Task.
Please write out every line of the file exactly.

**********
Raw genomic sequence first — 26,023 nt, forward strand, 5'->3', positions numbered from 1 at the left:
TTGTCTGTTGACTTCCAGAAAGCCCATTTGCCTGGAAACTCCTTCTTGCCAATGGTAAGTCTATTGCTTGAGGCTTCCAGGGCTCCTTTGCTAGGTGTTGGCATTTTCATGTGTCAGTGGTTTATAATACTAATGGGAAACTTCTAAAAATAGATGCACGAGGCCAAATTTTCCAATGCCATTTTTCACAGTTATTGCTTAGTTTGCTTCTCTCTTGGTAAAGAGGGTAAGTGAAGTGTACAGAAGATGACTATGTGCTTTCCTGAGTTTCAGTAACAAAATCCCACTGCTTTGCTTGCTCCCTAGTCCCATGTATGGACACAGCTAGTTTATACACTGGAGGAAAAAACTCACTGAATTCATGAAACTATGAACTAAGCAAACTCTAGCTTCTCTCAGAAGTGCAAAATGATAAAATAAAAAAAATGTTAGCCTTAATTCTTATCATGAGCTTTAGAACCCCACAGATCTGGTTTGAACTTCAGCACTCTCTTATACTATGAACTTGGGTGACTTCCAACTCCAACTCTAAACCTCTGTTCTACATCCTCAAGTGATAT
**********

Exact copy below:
Raw genomic sequence first — 26,023 nt, forward strand, 5'->3', positions numbered from 1 at the left:
TTGTCTGTTGACTTCCAGAAAGCCCATTTGCCTGGAAACTCCTTCTTGCCAATGGTAAGTCTATTGCTTGAGGCTTCCAGGGCTCCTTTGCTAGGTGTTGGCATTTTCATGTGTCAGTGGTTTATAATACTAATGGGAAACTTCTAAAAATAGATGCACGAGGCCAAATTTTCCAATGCCATTTTTCACAGTTATTGCTTAGTTTGCTTCTCTCTTGGTAAAGAGGGTAAGTGAAGTGTACAGAAGATGACTATGTGCTTTCCTGAGTTTCAGTAACAAAATCCCACTGCTTTGCTTGCTCCCTAGTCCCATGTATGGACACAGCTAGTTTATACACTGGAGGAAAAAACTCACTGAATTCATGAAACTATGAACTAAGCAAACTCTAGCTTCTCTCAGAAGTGCAAAATGATAAAATAAAAAAAATGTTAGCCTTAATTCTTATCATGAGCTTTAGAACCCCACAGATCTGGTTTGAACTTCAGCACTCTCTTATACTATGAACTTGGGTGACTTCCAACTCCAACTCTAAACCTCTGTTCTACATCCTCAAGTGATAT